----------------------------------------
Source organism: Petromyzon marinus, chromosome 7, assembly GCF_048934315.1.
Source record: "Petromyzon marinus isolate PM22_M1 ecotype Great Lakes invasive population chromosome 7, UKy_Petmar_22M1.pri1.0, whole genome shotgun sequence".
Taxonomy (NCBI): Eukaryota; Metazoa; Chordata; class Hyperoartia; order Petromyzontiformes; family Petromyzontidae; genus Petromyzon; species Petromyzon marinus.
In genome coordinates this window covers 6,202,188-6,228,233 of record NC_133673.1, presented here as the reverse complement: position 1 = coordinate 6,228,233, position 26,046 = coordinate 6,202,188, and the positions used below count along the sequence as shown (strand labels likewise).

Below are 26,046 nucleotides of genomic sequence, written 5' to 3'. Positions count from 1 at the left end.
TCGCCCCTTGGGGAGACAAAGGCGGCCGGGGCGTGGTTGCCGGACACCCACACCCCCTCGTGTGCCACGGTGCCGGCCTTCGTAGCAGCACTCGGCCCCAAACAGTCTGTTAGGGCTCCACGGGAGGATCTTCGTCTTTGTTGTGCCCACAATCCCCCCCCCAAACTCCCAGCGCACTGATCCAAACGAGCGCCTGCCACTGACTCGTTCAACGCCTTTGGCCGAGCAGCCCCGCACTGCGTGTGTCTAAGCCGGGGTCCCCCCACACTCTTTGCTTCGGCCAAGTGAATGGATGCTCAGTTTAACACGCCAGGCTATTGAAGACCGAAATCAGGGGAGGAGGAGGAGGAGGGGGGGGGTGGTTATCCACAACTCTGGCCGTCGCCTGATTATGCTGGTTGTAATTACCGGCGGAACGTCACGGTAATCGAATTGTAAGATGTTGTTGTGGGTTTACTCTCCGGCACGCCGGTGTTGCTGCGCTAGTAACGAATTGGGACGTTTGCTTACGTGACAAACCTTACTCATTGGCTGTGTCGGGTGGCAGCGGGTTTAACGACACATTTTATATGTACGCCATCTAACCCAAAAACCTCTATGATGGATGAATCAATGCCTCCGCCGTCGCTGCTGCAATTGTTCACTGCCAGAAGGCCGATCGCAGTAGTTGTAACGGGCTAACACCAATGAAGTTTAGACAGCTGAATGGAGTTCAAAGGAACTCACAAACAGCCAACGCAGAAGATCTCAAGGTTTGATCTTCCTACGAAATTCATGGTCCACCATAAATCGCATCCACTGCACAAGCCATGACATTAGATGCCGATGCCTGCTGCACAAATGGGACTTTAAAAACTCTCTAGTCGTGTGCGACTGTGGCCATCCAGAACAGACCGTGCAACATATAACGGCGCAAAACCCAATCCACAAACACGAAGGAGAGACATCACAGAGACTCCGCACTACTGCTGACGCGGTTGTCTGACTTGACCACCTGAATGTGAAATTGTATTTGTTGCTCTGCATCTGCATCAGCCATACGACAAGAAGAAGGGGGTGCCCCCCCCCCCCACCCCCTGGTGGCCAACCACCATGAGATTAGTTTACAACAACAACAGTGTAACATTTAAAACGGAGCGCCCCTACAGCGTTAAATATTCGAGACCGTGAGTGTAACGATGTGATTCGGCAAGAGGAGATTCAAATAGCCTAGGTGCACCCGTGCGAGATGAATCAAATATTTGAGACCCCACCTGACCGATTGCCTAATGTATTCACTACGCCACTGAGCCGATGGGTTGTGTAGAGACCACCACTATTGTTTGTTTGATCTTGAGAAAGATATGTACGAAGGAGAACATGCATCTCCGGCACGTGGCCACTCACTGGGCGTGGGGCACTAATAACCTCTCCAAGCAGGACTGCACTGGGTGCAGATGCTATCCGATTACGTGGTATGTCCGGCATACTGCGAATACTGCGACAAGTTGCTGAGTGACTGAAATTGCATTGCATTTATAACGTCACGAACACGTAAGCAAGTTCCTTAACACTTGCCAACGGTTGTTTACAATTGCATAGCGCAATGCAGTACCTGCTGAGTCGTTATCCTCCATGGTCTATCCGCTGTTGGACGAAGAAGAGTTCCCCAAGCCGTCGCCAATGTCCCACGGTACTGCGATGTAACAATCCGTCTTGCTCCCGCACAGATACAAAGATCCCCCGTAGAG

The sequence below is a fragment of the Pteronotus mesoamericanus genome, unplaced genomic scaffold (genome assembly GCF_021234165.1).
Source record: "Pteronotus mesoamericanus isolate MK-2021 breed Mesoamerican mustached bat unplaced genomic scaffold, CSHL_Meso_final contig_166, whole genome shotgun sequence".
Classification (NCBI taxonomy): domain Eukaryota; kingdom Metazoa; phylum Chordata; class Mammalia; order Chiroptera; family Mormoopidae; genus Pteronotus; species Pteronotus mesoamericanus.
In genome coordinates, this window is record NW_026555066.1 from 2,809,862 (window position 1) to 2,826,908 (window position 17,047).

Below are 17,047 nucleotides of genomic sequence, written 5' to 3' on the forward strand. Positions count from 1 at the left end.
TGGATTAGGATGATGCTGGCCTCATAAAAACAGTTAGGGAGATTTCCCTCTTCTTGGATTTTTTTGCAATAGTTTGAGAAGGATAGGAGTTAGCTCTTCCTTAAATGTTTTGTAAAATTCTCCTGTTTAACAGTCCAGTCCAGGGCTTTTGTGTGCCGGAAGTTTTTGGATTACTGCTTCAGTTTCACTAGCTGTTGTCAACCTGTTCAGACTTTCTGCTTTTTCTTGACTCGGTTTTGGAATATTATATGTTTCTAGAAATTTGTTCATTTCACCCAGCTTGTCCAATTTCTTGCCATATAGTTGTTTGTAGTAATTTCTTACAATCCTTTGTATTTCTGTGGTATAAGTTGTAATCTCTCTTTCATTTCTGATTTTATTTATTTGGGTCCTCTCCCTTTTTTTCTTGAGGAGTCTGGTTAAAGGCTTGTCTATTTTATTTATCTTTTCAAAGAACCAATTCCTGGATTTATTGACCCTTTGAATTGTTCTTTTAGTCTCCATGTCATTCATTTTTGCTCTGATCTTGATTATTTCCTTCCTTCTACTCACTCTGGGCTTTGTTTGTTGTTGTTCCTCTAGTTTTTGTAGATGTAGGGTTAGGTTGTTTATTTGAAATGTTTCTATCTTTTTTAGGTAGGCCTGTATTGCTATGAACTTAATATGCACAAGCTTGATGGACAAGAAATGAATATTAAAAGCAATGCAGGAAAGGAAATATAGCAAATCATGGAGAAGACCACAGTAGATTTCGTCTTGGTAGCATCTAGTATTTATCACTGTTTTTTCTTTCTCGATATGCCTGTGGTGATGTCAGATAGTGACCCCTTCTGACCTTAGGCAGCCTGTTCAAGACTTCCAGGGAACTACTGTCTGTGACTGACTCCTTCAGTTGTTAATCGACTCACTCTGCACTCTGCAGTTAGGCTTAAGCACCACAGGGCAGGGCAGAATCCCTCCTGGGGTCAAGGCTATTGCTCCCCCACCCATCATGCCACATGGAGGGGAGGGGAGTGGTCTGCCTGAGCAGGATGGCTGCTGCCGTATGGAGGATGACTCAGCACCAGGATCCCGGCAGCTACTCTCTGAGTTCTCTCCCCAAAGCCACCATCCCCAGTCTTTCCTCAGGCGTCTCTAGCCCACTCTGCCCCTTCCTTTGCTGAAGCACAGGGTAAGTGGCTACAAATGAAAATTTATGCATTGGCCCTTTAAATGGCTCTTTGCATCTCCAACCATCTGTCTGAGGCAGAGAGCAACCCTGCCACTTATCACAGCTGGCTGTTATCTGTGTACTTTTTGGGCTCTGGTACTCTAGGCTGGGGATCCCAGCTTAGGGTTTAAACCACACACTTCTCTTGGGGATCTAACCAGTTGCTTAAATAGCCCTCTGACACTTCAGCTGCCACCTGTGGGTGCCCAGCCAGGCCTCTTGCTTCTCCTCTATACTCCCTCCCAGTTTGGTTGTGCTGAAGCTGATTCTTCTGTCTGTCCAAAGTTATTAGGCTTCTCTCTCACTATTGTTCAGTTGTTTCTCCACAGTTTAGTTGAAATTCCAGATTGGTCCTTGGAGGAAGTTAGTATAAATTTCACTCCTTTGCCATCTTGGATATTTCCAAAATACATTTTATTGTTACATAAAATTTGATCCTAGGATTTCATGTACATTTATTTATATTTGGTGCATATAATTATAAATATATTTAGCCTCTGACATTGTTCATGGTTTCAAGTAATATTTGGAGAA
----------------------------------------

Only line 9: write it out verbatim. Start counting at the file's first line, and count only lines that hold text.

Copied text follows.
Classification (NCBI taxonomy): domain Eukaryota; kingdom Metazoa; phylum Chordata; class Mammalia; order Chiroptera; family Mormoopidae; genus Pteronotus; species Pteronotus mesoamericanus.